Archive for March 17th, 2017

Towards bank cartelization in India?

March 17, 2017

Prof JR Varma had earlier written a post on asking India to become less dependent on bank finances.

In another post, he says Indian banks have formed a kind of cartel towards non-performance. The demonetisation has furthered the process:

I have begun to wonder whether Indian banks have stopped competing aggressively with each other and have started forming an implicit cartel. Rising non performing assets have reduced the appetite for bank lending to a level even lower than the severely depressed demand for bank credit. Obviously, banks do not need to raise much deposits if they are not lending much. It is easier (at least in the short run) to try and charge higher fees from a smaller depositor base than to spend time and money acquiring and retaining customers. And that is what we are seeing. More ominously, some of the attempts to raise fees and user charges seem to a casual observer to be coordinated across banks. If that is the case, then of course these are serious issues for the Competition Commission.

I think demonetization has played some role in this for multiple reasons. First, it boosted the liquidity of the banks virtually overnight and accelerated trends that had been building up slowly over several months. Second, demonetization turned banks into an extended arm of the state: bank officers became quasi government officials with substantial powers. Long after that stage passed, many banks have not gone back to being service organizations again. Anecdotal evidence suggests that this transformation from customer service to bureaucratic conduct has happened in the private sector banks to the same if not a greater extent.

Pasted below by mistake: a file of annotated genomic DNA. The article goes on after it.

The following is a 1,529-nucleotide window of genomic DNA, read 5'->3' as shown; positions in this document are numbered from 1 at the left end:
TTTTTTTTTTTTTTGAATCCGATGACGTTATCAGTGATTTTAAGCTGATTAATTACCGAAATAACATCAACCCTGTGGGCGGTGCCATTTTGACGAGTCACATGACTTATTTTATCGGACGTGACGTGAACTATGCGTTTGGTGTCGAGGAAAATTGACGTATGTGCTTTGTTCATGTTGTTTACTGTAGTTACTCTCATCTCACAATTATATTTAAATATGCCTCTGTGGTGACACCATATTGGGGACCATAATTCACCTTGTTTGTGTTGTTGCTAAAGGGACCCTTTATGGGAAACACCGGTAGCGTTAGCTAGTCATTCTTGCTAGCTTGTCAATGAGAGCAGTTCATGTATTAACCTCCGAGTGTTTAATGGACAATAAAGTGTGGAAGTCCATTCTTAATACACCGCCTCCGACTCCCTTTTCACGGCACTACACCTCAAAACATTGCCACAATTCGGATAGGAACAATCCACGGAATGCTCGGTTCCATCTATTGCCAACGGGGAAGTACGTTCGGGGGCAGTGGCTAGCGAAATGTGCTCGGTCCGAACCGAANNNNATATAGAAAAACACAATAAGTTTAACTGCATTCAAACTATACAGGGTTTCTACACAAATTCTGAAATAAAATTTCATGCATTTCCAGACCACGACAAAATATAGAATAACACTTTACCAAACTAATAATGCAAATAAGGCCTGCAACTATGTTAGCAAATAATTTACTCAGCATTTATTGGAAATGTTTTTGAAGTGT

In the long run, this change in the behaviour of the management and employees of the banks would be disastrous for the banking system. On the deposit side, payment banks and mutual funds might find a once in a lifetime opportunity to disrupt banking. On the advances side, non bank finance companies have gained valuable customers turned away by the banks. In the long run, the bond markets could also take business away from the banks.

The first 25 years of economic reforms saw the banking system grow to dominate the financial system previously dominated by the development financial institutions. Shortsighted management and staff could erode this dominance very quickly.

One hopes Indian banks especially the private ones wake up.

Post Charolette Hogg Resignation: Thinking about senior central bank appointments

March 17, 2017

I had blogged about the recent case of Ms. Charolette Hogg who had to resign from Deputy Governorship of Bank of England. It is not any simple resignation with many lessons on central bank governorship. It should be discussed much widely.

CroakingCassandra  Blog, the goto blog on NZ economy and central banking issues thankfully has a post on the issue. He draws lessons for Reserve Bank of New Zealand and quite a bit applies to Reserve Bank of India as well (barring lack of female participation at top central bank roles. Unlike RBNZ, RBI has had females at the helm, though much more needs to be done.)


How should we classify mutual funds?

March 17, 2017

Nice story on valuresearch.

They say amidst complexity of so many MFs, we need to classify for simplicity and clarity: